Trenidad Hubbard, CF (1998)
Blake DeWitt, 2B (2010)
Olmedo Saenz, 1B (2006)
Juan Rivera, LF (2012)
Jason Phillips, C (2005)
Juan Encarnacion, RF (2004)
Luis Cruz, 3B (2013)
Justin Sellers, SS (2013)
Vicente Padilla, P (2010)
Tag: Blake DeWitt (Page 1 of 2)
Trenidad Hubbard, CF (1998)
By Jon Weisman
Every spring, there’s tons of edge-of-your-laptop anticipation over who will start for the Dodgers on Opening Day, even if it won’t mean much by the end of that year, month, week or game.
Going back 30 years, here are nine of the most eccentric picks for the Dodgers’ season-opening lineups. Do you remember them all? They’re each peculiar yet lovable in their own way …
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By Jon Weisman
Saturday brought the 159th 1-0 victory in the 57 seasons of the Los Angeles Dodgers, but also something much more unusual than that.
A.J. Ellis provided the 13th 1-0 Dodger victory in which the winning run came in by sacrifice fly, and the first since June 3, 2009 (Casey Blake). Before that was the June 28, 2008 game (Blake DeWitt) that the Dodgers won with no hits.
Saturday also marked the first time the Dodgers had won, 1-0, on a ninth-inning sacrifice fly since May 29, 1992 (Todd Benzinger) at Wrigley Field.
But not for 25 years had the Dodgers had a walkoff sacrifice fly in a 1-0 victory, not since May 1, 1989.
By Jon Weisman
Just to show how unprecedented it would be for Alex Guerrero to step into the Dodger starting lineup at the beginning of the 2014 campaign, consider this:
In the eight previous seasons of the Ned Colletti era, no position player without previous MLB experience has been the Dodgers’ intended starter in March or April.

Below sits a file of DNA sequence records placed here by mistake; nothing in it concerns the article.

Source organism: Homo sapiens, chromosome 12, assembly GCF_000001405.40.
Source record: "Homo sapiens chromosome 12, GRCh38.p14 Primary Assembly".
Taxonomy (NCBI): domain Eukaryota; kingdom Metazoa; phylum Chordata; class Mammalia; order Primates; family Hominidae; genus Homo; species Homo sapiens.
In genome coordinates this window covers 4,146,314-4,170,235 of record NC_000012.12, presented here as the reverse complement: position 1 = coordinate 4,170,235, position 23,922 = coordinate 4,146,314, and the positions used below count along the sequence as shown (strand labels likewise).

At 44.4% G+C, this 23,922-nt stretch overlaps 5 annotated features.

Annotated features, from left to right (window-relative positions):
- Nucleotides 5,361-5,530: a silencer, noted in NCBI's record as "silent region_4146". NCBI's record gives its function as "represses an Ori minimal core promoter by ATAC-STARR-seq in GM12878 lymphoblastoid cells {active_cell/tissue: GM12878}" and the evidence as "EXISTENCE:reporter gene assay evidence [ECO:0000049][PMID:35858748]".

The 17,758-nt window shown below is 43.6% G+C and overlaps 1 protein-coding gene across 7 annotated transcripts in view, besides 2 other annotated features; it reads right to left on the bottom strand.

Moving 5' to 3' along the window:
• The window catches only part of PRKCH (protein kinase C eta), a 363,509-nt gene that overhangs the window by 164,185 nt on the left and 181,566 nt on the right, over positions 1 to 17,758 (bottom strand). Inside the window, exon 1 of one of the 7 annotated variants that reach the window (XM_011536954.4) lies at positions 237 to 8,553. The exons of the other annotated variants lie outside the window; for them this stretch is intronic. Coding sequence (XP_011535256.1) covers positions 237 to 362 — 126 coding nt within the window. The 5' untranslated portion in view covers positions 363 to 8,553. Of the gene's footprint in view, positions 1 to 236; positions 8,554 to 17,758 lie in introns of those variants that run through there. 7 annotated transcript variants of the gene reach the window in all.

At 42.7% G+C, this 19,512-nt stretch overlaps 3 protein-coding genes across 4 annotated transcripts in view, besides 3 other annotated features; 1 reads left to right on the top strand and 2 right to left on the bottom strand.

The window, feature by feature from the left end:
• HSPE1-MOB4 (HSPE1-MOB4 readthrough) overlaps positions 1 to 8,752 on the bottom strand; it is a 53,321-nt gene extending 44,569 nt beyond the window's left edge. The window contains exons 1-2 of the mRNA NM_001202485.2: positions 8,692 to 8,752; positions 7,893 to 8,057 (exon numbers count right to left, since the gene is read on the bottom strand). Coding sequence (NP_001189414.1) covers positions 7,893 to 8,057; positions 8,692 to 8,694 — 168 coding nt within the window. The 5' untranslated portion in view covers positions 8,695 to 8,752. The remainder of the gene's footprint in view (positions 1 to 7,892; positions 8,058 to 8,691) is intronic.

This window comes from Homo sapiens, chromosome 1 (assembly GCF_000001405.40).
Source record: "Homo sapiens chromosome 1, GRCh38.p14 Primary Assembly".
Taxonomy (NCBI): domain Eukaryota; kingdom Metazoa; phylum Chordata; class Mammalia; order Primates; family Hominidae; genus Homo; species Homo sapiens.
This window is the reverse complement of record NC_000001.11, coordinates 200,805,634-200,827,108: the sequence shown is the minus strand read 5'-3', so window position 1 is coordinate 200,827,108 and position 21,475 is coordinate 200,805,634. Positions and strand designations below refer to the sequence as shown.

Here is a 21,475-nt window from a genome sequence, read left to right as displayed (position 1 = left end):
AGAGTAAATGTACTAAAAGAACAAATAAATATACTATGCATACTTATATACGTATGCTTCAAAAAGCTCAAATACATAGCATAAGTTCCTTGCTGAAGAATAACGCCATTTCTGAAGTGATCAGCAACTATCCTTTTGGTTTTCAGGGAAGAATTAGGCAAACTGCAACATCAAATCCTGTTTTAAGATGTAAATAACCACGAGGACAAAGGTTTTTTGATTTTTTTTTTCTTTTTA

Since Colletti arrived, only three Dodgers have started more than 10 games before April 30 without previously playing in the Majors, and none was the first resort:
James Loney, 2006: Loney made his debut on April 4 and started 10 games in a platoon with Olmedo Saenz while the Dodgers waited for Nomar Garciaparra to recover from a strained ribcage muscle suffered in the Freeway Series. Loney, who OPSed .595 in 44 plate appearances during this first taste of the Show, went to Triple-A once Garciaparra was activated April 22.
Blake DeWitt, 2008: DeWitt had but 45 games of experience above Single-A when he was thrust into the role of starter at third base, thanks to injuries not only to Garciaparra (wrist microfracture) but also Andy LaRoche (torn ulnar collateral ligament in right thumb) — both suffered in the same March 7 Spring Training game — as well as Tony Abreu. Nicknamed “The Solution,” DeWitt played regularly at third base with an OPS above .800 as he passed the 200-plate appearance mark in mid-June, before he slumped and was ultimately replaced by midseason acquisition Casey Blake. DeWitt remains the only Colletti-era Dodger to start the most games of anyone at his position in a given year (77) without having previously earned an MLB paycheck.